Making sensors smarter

Louise Davis

Bianca Aichinger reveals how to efficiently power sensors in the Internet of Things

Without sensors, there would be no Internet of Things (IoT). They measure and record temperature, brightness, movement and many other parameters and transfer the data to the smart control devices.

Sensors, however, need power. Although their power consumption is generally very low, they cannot work without it. Here we describe how the service life of batteries can be considerably extended.

With the arrival of Industry 4.0, cyber-physical systems, the IoT and cloud computing have found their way into modern factories.

Operating as integrated communication networks, cyber-physical systems take decisions and act, while communicating in real-time with other systems as well as with humans. This development has made it possible to integrate more and more devices into networks where they combine, process and exchange ever-larger volumes of data. However, every single sensor in such a network must be supplied with power – be it through a central power supply, battery or energy harvesting devices.

Many IoT and Industry 4.0 applications run with 3V coin batteries, which are not only cheap but also very reliable.

However, such batteries need to be changed quite frequently. A fully charged CR2032 coin battery supplies approximately 3.2V. After only a few operating hours, the voltage drops however to below 3V, which might not be sufficient for certain wireless modules (WLAN, Bluetooth, LoRaWAN, etc.).

As a result, transmission can become unreliable or the signalling range might suddenly be limited.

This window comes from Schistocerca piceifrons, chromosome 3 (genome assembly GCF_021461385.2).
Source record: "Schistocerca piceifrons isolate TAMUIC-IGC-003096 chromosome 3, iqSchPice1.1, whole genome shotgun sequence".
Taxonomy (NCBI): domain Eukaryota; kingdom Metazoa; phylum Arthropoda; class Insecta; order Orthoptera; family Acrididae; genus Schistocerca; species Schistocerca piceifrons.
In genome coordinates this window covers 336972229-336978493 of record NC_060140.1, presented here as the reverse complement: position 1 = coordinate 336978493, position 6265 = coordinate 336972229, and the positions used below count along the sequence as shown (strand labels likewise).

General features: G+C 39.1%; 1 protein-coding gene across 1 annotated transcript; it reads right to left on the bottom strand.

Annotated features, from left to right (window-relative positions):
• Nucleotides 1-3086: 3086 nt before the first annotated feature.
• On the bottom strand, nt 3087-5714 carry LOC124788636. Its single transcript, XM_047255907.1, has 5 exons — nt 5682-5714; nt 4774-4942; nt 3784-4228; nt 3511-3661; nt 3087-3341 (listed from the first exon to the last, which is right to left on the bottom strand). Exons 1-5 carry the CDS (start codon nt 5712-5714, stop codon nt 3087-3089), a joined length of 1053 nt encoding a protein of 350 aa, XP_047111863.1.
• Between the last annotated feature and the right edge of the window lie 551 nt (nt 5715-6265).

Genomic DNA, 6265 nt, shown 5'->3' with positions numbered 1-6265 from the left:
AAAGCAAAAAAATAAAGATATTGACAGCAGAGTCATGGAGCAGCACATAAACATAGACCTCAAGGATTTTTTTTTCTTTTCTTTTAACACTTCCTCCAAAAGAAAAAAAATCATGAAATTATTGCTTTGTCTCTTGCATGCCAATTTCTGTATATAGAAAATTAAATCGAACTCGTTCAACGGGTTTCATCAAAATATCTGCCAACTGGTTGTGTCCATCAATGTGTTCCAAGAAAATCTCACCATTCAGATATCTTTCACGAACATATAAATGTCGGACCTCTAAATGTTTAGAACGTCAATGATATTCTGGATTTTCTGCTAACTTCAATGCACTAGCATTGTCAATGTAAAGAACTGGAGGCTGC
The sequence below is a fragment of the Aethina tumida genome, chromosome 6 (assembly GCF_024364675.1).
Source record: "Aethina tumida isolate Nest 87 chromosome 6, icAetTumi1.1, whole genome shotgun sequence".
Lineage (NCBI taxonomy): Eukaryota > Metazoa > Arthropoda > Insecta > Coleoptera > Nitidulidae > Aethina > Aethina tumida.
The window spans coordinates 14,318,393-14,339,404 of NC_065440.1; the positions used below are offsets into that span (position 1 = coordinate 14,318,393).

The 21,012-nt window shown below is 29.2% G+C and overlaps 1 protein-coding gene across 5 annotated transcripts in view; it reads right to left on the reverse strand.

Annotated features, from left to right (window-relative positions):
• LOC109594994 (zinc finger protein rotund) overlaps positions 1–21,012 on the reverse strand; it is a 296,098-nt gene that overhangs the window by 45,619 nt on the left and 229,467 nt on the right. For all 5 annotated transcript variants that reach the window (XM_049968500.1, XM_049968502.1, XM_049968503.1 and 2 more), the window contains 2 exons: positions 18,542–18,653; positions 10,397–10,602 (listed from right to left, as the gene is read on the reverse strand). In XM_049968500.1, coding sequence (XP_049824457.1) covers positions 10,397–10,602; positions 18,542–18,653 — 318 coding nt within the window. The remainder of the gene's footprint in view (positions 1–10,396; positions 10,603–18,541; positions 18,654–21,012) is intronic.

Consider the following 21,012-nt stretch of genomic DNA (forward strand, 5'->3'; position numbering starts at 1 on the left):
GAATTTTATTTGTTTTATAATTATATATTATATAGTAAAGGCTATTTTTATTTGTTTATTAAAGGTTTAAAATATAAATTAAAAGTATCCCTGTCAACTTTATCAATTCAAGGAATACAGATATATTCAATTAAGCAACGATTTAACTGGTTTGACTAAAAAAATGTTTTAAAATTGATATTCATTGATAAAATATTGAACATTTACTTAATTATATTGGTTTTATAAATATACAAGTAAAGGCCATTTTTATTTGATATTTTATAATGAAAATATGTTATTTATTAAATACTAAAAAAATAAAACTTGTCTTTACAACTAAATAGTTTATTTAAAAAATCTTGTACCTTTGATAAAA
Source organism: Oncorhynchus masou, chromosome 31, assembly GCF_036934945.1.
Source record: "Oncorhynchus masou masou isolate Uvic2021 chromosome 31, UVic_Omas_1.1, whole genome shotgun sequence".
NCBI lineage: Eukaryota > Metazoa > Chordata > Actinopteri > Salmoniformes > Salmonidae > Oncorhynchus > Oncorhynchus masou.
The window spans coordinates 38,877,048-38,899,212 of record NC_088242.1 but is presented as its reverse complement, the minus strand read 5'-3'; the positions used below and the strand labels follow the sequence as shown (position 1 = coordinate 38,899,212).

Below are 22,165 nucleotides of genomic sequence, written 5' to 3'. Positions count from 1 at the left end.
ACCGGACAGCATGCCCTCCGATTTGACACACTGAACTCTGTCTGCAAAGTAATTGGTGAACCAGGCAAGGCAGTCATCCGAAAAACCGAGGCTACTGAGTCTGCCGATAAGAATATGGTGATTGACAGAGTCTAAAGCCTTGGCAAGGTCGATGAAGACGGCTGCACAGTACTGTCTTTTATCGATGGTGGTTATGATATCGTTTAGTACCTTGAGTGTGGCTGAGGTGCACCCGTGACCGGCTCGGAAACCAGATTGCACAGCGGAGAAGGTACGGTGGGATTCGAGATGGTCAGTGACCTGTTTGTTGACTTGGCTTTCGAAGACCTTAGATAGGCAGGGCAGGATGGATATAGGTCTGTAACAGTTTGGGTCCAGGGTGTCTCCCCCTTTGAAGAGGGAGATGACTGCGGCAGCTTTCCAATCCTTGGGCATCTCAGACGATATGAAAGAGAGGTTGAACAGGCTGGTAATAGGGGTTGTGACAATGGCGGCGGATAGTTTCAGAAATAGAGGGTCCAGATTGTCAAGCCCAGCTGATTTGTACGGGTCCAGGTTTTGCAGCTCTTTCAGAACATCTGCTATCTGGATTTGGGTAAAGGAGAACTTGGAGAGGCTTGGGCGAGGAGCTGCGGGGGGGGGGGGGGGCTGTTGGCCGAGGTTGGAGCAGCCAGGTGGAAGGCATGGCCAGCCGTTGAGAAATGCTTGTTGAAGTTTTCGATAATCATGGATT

Using switching regulators

The R-78S boost-switching regulator from Recom has been specially developed for battery-powered IoT devices.

The plug & play module provides a stable output of 3.3V from input voltages of as little as 0.65VDC to 3.15VDC, squeezing the last bit of energy from the battery cell.

The R-78S thus enables users to run microprocessors, WLAN/Bluetooth modules and IoT systems with a single 1.5V battery or cell, which has a much longer service life than a conventional coin battery.

The figure shows a typical application of the R-78S in a wireless module.

The circuit is only activated for brief periods to send data. During these short times, the entire circuit consumes around 600µW. When not sending data, the circuit is in sleep mode.

During these times, the R-78S is powered by a buffer capacitor and consumes only 7µA. If the capacitor charge drops below a certain limit, the circuit is briefly activated for recharging. This technology guarantees reliable, maintenance-free operation for periods of 10 years and more.

As converters are affordable, the extra investment pays for itself in no time thanks to much lower battery and maintenance costs.

Turning away from wires and batteries, sensors in condition-based maintenance applications could be supplied by micro generators (MEMS), which harvest energy of up to 4mA through environmental conditions, such as vibrations, heat, light or temperature differences.

An R-78S from Recom is ideal to support the MEMS in providing a stable output voltage to the sensor application.

As the IoT is really an internet of sensors, it depends on innovative power supply solutions.

Recom offers intelligent components that help save battery power with the R-78S boost-switching regulator. These regulators squeeze the last bit of energy out of the battery, so that applications can be run for more than a decade without problems and no need for servicing.

Bianca Aichinger is with Recom Power

Recent Issues